Lombardo had said on Monday that Campos, the guard, was shot at 9:59 p.m. and that the mass shooting began at 10:05 p.m., lasting for 10 minutes. This six-minute gap relayed by Lombardo left uncertain whether there was any lag in alerting police to the source of the gunfire during critical moments. Police said they arrived on the 32nd floor at 10:17 p.m., after Paddock had stopped firing.
MGM, though, said it was "confident" that the 9:59 p.m. time was inaccurate and "was derived from a Mandalay Bay report manually created after the fact without the benefit of information we now have." The company also disputed the suggestion of a lag and said the mass shooting began within a minute of Campos being shot on the 32nd floor.
On Friday, Lombardo said that he stood by providing the 9:59 p.m. time, which he said "wasn't inaccurate when I provided it," but said that he was told that the time had been written by someone in a security log.
Upon investigation, he said, police learned that Campos first encountered a barricaded door on the 32nd floor at 9:59 p.m., and that he was fired upon by Paddock "in close proximity to" 10:05 p.m., when police say the mass shooting began.
"He attempted to relay that information via his radio and it was confirmed because he also relayed that information via his cellphone," Lombardo said. "So the timeline associated to both of those sources have been verified."
However, Lombardo did not specify when police were informed about Campos's report.
In a statement a day earlier, MGM had said that "shots were being fired at the festival lot at the same time as, or within 40 seconds after, the time Jesus Campos first reported that shots were fired over the radio."
The company also said that police officers "were together with armed Mandalay Bay security officers in the building when Campos first reported that shots were fired over the radio. These Metro officers and armed Mandalay Bay security officers immediately responded to the 32nd floor."
However, MGM's statement raised further questions, including what time the company thought Campos was shot, whether it thought the mass shooting still began at 10:05 p.m. and why, if police and security "immediately" headed to the 32nd floor, officers did not arrive there until 10:17 p.m.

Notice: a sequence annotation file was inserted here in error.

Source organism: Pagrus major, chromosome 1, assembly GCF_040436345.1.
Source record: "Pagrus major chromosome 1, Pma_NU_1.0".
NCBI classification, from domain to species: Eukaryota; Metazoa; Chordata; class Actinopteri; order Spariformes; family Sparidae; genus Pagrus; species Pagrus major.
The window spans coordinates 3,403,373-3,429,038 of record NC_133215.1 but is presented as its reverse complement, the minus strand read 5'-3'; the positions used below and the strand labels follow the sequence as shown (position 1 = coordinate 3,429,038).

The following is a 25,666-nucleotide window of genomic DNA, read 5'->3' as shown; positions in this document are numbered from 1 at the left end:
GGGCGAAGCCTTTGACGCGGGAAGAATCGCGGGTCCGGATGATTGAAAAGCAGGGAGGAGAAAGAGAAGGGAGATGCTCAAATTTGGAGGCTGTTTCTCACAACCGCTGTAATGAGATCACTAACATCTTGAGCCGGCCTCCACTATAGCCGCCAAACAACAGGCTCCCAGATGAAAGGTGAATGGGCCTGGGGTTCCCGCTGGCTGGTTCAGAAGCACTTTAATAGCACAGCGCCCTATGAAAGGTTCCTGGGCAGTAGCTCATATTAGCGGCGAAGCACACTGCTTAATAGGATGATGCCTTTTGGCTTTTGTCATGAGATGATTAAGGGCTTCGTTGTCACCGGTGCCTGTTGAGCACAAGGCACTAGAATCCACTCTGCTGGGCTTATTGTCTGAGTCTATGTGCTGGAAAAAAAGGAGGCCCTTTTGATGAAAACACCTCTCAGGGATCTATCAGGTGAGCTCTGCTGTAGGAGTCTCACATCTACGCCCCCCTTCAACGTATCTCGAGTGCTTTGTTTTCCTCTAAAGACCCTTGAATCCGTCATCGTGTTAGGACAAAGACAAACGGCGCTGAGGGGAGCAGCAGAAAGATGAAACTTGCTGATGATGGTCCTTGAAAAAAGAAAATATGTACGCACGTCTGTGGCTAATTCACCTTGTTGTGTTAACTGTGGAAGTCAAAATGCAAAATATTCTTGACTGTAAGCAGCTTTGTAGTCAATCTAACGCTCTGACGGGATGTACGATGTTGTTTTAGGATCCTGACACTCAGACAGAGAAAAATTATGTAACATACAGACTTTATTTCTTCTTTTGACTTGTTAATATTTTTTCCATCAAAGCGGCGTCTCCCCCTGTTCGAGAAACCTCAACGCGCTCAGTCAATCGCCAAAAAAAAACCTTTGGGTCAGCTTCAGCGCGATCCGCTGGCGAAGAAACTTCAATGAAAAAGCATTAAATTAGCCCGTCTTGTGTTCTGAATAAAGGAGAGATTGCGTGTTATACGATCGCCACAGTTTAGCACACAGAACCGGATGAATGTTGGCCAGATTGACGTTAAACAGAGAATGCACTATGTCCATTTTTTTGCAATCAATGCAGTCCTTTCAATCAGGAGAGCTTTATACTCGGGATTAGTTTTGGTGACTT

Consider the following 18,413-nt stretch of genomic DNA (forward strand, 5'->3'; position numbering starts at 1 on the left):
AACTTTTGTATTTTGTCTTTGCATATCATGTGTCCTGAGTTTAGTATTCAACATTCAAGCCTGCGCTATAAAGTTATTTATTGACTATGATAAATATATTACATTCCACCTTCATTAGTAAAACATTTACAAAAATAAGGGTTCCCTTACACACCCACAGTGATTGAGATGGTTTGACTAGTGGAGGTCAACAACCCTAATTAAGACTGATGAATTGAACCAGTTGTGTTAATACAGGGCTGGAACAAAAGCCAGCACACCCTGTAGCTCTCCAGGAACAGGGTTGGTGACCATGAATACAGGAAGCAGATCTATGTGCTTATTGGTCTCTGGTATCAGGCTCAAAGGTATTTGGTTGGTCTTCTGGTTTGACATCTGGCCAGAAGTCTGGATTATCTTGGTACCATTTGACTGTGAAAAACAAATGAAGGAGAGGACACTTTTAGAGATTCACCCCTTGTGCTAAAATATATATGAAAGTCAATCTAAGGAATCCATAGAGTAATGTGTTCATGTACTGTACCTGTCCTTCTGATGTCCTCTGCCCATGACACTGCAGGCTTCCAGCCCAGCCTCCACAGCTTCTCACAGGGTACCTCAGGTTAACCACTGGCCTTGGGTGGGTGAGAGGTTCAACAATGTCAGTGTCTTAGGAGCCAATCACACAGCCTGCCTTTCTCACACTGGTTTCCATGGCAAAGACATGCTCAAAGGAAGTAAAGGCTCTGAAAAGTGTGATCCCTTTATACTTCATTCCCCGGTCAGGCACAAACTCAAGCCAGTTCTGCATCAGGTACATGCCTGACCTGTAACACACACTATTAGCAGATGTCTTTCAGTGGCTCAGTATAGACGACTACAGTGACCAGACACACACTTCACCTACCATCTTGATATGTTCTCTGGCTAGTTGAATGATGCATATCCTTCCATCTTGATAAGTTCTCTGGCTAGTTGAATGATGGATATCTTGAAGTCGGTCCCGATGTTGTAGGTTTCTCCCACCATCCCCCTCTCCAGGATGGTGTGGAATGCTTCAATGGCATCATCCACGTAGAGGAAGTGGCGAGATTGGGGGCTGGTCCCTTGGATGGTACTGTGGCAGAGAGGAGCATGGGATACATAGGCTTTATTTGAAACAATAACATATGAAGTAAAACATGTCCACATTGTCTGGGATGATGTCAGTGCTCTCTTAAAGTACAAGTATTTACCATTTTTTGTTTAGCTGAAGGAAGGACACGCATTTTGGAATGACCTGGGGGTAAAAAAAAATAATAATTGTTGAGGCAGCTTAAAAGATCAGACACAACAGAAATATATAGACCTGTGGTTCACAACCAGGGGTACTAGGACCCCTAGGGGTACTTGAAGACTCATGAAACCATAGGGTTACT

A spokeswoman for the company did not respond to a request for comment on these questions.
Lombardo has defended the changes to the timeline, saying this was due to police being transparent with the public, and he also warned it could change again.
"Nobody's trying to be nefarious, nobody's trying to hide anything, and what we want to do is draw the most accurate picture we can," he said in a television interview Wednesday.
Experts cautioned that it can take time for even basic information about what occurred during events like the one in Las Vegas to come together.
"I see this as being ridiculously hard on the people who are trying to get information out, get the totality of that story," said Daniel Oates, who was the police chief in Aurora, Colo., when a gunman opened fire in a movie theater there in 2012. "This stuff takes time."
Oates said Lombardo is dealing with a massive event that "eclipses anything prior," noting the sheer number of people killed and injured, the way the gunman attacked and the venue where it occurred. He also said the sheriff is trying to balance an investigation with demands from the media and the public for information.
"I'm not surprised this is so difficult to manage . . . and that there are inaccuracies in reporting and things that have to be changed and corrected," Oates, now the police chief in Miami Beach, said in a telephone interview Friday. "No one should take anything sinister from that on the law enforcement end. Everyone is trying hard."